It's the same thing that happened in the US in the 1936 Mistake. (See: http://www.telegraph.co.uk/finance/comme nt/ambroseevans_pritchard/10319186/Fed-r ecoils-from-1937-tightening-error-as-job s-evaporate.html)
- Is Ireland Proof That Austerity Works?: Mohamed El-Erian | Economy Watch
CEO and co-CIO of PIMCO, Mohamed El-Erian writes:
Rather than restoring the banks to financial health and ensuring responsible behavior, the Irish economy as a whole was dragged down. Growth collapsed; unemployment spiked. Lacking opportunities, emigration increased — a vivid reminder of how economic crises have wreaked havoc on the country's demographics throughout its history.
Mohamed A. El-Erian gives both sides of the debate.
- 4 Minute Video: How to Use the 50% Rule to Analyze a MultiFamily Investment Property – YouTube
Can be used on both Multi-Family and Single-Family property initial estimates:
The 50% Rule is a great tool for quickly estimating the potential cash flow from a real estate investment. This video will walk you step by step through the math and show you how quickly and easily a cash flow estimate can be – for any size real estate investment.
- Blackstone's Big Spain Bet – The Epoch Times
Frank Yu reports:
Last year, the Spanish government enacted reforms to encourage more renting by eliminating certain tax breaks for home purchases. In addition, it passed regulations to speed up eviction of tenants and the ability for landlords to charge rents higher than prevailing inflation rates.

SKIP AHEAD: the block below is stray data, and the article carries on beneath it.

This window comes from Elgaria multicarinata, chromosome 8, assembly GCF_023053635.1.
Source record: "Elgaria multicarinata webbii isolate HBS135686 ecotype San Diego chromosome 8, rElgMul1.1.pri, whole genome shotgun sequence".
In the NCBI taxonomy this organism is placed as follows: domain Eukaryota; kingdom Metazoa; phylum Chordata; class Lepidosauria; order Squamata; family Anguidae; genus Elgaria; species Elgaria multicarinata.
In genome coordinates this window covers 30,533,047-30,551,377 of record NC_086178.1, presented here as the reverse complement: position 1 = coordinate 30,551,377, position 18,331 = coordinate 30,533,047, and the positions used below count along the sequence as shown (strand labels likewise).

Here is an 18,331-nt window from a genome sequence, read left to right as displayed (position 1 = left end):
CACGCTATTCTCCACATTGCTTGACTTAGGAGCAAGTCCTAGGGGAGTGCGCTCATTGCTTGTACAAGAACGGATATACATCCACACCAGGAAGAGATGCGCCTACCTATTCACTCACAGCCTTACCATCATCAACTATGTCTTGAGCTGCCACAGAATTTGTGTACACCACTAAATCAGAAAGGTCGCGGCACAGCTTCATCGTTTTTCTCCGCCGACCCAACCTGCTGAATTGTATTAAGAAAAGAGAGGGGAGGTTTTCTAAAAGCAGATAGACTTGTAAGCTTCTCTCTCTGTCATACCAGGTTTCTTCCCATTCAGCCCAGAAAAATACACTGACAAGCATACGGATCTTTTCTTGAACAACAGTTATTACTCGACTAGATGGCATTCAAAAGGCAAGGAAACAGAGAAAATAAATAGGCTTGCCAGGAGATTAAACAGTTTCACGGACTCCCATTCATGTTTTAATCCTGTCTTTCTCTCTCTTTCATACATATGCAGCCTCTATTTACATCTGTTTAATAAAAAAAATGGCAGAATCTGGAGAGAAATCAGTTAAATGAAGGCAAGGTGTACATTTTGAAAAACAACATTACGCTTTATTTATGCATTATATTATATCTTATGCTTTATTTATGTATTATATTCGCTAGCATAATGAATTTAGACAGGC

This perfect storm of legislation, tight credit environment, and economic uncertainty will likely spur a population, which had been focused on ownership, to start renting.
- PIMCO's Seidner: The Economic Recovery Is Even Worse than Many Think | Enterprising Investor
Another analyst who thinks the number of people who've given up looking for a job matters greatly: Julie Hammond, CFA, reports:
"We went through a three-year transition in bond markets after the financial crisis, then fell into a sovereign debt crisis, and now we're questioning the sustainability of policy — both monetary and fiscal," said Marc P. Seidner, CFA, a managing director of portfolio management at PIMCO, at the 2013 Fixed-Income Management Conference held October 17—18 in Boston. Seidner kicked off the annual event by questioning the strength of the economy and appropriateness of valuation levels in bond markets.
"From a fundamental perspective, the unemployment rate, which is what the Fed watches, has come down close to 7%. But does this rate really reflect the underlying fundamentals of the economy?" Seidner asked.
Seidner showed the audience a graph by Haver Analytics that plotted (through 8/31/13), the percent employed versus the unemployment rate (%) back to 2000. Although the unemployment rate is now closer to the Fed's target, the ratio of the number of people employed to the total population (currently about 58.5%) has not budged since 2008.
On the surface, people tend to focus on signs of growth in the economy — housing, the manufacturing sector renaissance, and energy independence. And it is true that these longer term trends are improving. But in the here and now, the number of people working has not improved and seems stuck at 58% (vs. about 64.5% in 2000).
He was speaking before the jobs report was released in November, but his point still stands.